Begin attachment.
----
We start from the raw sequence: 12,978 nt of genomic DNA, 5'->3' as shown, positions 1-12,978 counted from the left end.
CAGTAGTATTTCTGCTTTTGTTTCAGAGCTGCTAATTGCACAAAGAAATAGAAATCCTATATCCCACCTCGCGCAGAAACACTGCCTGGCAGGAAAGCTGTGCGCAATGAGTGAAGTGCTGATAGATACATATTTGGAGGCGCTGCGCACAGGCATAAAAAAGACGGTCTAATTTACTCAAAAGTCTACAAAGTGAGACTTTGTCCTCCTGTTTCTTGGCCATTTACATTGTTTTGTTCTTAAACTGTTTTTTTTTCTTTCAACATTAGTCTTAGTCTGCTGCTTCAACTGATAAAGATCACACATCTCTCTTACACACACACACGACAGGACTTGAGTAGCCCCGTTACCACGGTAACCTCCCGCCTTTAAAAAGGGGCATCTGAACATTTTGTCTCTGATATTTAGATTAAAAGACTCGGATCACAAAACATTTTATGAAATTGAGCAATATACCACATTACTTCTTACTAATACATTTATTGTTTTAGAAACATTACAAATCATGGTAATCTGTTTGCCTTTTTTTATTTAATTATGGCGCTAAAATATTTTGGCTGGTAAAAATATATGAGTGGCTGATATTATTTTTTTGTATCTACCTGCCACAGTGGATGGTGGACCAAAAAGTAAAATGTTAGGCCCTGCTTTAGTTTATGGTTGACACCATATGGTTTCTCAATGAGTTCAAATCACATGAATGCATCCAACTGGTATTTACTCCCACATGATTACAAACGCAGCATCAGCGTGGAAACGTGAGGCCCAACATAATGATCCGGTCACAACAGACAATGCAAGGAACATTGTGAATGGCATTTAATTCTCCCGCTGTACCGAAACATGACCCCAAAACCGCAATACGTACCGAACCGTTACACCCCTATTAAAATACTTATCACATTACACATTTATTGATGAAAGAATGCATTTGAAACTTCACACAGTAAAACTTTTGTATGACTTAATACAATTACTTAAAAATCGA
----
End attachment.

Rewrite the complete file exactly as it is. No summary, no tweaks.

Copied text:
We start from the raw sequence: 12,978 nt of genomic DNA, 5'->3' as shown, positions 1-12,978 counted from the left end.
CAGTAGTATTTCTGCTTTTGTTTCAGAGCTGCTAATTGCACAAAGAAATAGAAATCCTATATCCCACCTCGCGCAGAAACACTGCCTGGCAGGAAAGCTGTGCGCAATGAGTGAAGTGCTGATAGATACATATTTGGAGGCGCTGCGCACAGGCATAAAAAAGACGGTCTAATTTACTCAAAAGTCTACAAAGTGAGACTTTGTCCTCCTGTTTCTTGGCCATTTACATTGTTTTGTTCTTAAACTGTTTTTTTTTCTTTCAACATTAGTCTTAGTCTGCTGCTTCAACTGATAAAGATCACACATCTCTCTTACACACACACACGACAGGACTTGAGTAGCCCCGTTACCACGGTAACCTCCCGCCTTTAAAAAGGGGCATCTGAACATTTTGTCTCTGATATTTAGATTAAAAGACTCGGATCACAAAACATTTTATGAAATTGAGCAATATACCACATTACTTCTTACTAATACATTTATTGTTTTAGAAACATTACAAATCATGGTAATCTGTTTGCCTTTTTTTATTTAATTATGGCGCTAAAATATTTTGGCTGGTAAAAATATATGAGTGGCTGATATTATTTTTTTGTATCTACCTGCCACAGTGGATGGTGGACCAAAAAGTAAAATGTTAGGCCCTGCTTTAGTTTATGGTTGACACCATATGGTTTCTCAATGAGTTCAAATCACATGAATGCATCCAACTGGTATTTACTCCCACATGATTACAAACGCAGCATCAGCGTGGAAACGTGAGGCCCAACATAATGATCCGGTCACAACAGACAATGCAAGGAACATTGTGAATGGCATTTAATTCTCCCGCTGTACCGAAACATGACCCCAAAACCGCAATACGTACCGAACCGTTACACCCCTATTAAAATACTTATCACATTACACATTTATTGATGAAAGAATGCATTTGAAACTTCACACAGTAAAACTTTTGTATGACTTAATACAATTACTTAAAAATCGA